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Über dieses Buch

This book addresses two main questions: under what conditions does reciprocity fail to produce cooperation?; and when do reciprocal dynamics lead to negative, instead of positive, cycles? Answering these questions is important for both scholars and practitioners of international negotiations and politics. The main argument of this project is that positive tit-for-tat (TFT) and negative reciprocal cycles are two possible outcomes originating from the same basic process of reciprocity. It is important to acknowledge both possibilities and understand when a situation is going to develop into one or the other outcome. The study then calls for a broader discussion of reciprocity in international relations (IR). Specifically, IR should include the negative and more problematic side of reciprocity. To exemplify this, the book provides a detailed analysis of two case studies: border and maritime disputes between China and Vietnam; and Mexico and Guatemala.

Inhaltsverzeichnis

Frontmatter

1. When Reciprocity Sometimes Fails

Abstract
Studies in international relations point to the utility and importance of the concept of reciprocity allowing actors to mitigate and overcome some of the inherent difficulties in international interactions, including mistrust and uncertainty. Through the process of tit-for-tat (TFT) actors learn to trust and engage in a positive reciprocal cycle. Yet reciprocity could as easily evolve into a negative cycle. The concept of reciprocity and the two options of positive and negative cycles are examined here. Critical junctures, or key decision points, and the processes occurring during these times become crucial for understanding the direction of the reciprocal cycle. The questions of why such critical junctures are important and how to identify and define these are addressed and discussed
Anat Niv-Solomon

2. Inside the Critical Juncture

Abstract
Like a “black box” the critical juncture holds in it the explanation for the relations between countries and the evolving positive or negative reciprocal cycle. There are four important variables to account for during the critical juncture including power symmetry, issue saliency, images, and prospect theory’s domain of operation. Each of these variables is thoroughly examined and a framework combing all four variables and their relevant measurements is presented in preparation for a qualitative analysis.
Anat Niv-Solomon

3. Equal Friends or Equal Enemies: Power Asymmetry and the Impact on Reciprocal Cycles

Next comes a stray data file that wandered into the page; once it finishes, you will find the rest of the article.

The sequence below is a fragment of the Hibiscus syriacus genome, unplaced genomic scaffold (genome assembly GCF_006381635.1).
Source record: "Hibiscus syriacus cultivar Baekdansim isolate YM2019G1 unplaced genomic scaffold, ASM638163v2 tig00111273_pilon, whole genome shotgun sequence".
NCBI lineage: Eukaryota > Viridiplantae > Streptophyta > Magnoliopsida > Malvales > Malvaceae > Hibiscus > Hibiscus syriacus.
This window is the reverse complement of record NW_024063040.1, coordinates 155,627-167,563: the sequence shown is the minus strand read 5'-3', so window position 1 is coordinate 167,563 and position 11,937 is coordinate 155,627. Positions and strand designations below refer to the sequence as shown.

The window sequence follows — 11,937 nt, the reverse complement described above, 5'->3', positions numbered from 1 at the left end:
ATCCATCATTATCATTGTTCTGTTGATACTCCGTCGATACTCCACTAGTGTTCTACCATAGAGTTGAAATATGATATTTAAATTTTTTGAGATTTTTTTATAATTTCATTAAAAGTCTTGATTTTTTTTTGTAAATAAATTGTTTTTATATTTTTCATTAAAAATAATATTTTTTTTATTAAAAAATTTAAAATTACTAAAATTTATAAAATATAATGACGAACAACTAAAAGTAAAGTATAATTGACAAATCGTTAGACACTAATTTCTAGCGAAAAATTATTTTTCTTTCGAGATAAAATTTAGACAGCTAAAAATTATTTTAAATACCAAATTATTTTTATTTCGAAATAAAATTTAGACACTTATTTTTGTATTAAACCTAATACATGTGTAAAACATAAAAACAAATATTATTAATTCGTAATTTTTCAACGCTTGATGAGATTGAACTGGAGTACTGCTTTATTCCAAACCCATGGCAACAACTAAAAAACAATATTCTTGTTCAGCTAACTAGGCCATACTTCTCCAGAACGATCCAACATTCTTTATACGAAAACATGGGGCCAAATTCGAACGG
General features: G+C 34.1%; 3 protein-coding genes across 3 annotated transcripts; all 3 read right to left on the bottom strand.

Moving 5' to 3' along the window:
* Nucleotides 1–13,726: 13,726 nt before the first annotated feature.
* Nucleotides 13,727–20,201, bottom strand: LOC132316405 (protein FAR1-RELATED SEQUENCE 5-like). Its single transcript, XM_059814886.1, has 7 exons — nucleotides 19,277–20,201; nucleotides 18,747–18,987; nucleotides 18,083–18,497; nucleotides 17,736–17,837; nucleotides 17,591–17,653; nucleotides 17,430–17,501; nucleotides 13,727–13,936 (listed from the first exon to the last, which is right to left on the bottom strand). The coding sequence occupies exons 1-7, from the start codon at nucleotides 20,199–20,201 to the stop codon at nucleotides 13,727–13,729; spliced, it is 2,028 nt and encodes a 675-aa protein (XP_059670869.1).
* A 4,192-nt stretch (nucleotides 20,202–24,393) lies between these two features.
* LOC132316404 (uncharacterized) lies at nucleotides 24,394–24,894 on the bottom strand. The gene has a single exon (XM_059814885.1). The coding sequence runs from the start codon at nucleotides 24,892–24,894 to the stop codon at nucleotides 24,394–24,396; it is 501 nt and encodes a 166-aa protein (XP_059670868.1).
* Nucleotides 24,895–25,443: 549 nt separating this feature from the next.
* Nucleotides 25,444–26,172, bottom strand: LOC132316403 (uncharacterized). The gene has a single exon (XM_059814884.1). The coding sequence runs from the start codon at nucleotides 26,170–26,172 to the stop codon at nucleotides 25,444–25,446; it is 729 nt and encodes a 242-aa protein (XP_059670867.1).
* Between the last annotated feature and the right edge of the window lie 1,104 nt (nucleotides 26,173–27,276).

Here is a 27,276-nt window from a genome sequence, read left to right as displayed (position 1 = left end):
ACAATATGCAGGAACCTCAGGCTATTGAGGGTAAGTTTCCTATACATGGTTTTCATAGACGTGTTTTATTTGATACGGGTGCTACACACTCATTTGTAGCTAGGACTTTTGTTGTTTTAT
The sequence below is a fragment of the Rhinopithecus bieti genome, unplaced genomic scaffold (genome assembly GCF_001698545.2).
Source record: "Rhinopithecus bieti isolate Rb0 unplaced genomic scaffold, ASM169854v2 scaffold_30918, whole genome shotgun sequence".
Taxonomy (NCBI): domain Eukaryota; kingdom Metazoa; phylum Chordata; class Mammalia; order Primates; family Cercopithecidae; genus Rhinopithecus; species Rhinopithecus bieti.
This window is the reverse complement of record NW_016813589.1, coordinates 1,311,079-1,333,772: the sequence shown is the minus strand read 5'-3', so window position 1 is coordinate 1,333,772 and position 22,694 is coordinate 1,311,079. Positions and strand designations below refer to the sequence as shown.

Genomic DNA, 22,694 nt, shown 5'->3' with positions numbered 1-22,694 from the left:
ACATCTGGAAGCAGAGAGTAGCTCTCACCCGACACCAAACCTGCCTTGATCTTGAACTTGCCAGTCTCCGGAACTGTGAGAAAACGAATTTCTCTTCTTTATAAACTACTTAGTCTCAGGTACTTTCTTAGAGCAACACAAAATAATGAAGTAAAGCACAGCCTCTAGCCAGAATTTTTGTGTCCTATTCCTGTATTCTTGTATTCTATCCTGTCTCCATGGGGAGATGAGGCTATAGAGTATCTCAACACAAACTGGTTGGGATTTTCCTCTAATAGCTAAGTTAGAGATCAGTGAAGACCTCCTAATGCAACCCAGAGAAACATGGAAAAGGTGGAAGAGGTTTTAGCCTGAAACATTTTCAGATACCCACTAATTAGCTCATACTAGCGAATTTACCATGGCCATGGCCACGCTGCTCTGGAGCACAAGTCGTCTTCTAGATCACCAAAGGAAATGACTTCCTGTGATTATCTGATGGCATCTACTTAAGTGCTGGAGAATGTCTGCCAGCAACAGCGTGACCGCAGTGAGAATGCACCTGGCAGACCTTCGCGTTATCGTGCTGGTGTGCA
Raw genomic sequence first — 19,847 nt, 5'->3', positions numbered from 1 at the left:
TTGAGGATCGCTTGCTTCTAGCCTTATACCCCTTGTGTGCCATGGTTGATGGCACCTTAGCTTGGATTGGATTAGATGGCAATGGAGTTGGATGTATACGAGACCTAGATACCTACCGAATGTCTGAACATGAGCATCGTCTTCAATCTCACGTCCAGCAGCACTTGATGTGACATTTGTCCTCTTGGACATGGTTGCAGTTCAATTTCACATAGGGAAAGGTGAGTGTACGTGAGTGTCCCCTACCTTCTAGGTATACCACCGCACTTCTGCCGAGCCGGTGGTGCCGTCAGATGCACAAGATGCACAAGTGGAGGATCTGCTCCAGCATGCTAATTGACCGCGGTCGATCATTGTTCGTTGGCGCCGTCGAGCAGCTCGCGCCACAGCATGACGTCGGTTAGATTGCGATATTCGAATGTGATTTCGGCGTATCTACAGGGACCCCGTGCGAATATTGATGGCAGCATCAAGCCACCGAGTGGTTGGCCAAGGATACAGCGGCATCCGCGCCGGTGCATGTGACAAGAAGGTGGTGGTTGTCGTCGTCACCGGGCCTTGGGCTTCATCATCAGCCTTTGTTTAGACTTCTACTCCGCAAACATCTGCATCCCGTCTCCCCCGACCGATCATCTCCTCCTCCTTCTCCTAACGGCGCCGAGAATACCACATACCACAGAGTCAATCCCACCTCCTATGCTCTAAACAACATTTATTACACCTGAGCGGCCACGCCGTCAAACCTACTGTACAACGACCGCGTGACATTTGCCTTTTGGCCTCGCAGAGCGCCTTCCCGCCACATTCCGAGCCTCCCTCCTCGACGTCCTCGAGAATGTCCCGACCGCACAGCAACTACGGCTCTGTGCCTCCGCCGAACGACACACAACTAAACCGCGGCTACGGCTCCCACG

Abstract
This chapter reviews and analyzes the roots and buildup to the 1979 Sino-Vietnamese war and examines how the accumulation of tensions and then the war resulted in a long-lasting negative reciprocal cycle between the two countries. The case accounts for the operation and importance of all four variables, yet highlights the importance of power symmetry. Power symmetry is always an important element in any study of international crises or conflict management, and it is also important for understanding the impact of the other variables such as images and domain of operation on the direction of the evolving reciprocal cycle. The case reviewed here is an illustration of how power asymmetry coupled with negative images and a bigger appetite for risk-taking operate as an obstacle for the development of a positive tit-For-tat (TFT) reciprocal cycle.
Anat Niv-Solomon

4. The Power of Context: Prospect Theory, Domains of Operation, and Reciprocity

Abstract
On December 31, 1958, a crisis developed between Guatemala and Mexico. At issue were fishing rights and control over territorial waters. What started as a small incident quickly evolved into a conflict between the two countries that brought them to the brink of war. And while it seemed that all the ingredients were in place for a full scale war, the crisis was resolved peacefully shifting the two countries toward a positive reciprocal path. The four variables of power asymmetry, issue saliency, images, and particularly prospect theory domain of operation are used to help us understand the evolution of this case. The case illustrates the utility of prospect theory when evaluating the possibility of a positive or a negative reciprocal cycle, stressing that a positive cycle is possible even under conditions of an escalating dispute if the actors operate from the domain of gains.
Anat Niv-Solomon

5. Reciprocal Cycles in International Politics: Summary and Conclusions

Abstract
Using the framework utilizing the variables of power symmetry, issue saliency, images, and domain of operation, some policy relevant observations are examined including conditions required for shifting the interaction from a negative to a positive cycle and vice versa. The framework analyzing conditions for the development of positive and negative reciprocal cycles is then used to evaluate present-day cases. Applying the framework to the contemporary case of US-China relations over the South China Sea (SCS) illustrates how difficult this case really is in more levels than usually presented. Then an analysis of US-Iran relations after the Iran nuclear deal suggests possibilities for nudging interactions into a positive reciprocal cycle.
Anat Niv-Solomon

Backmatter

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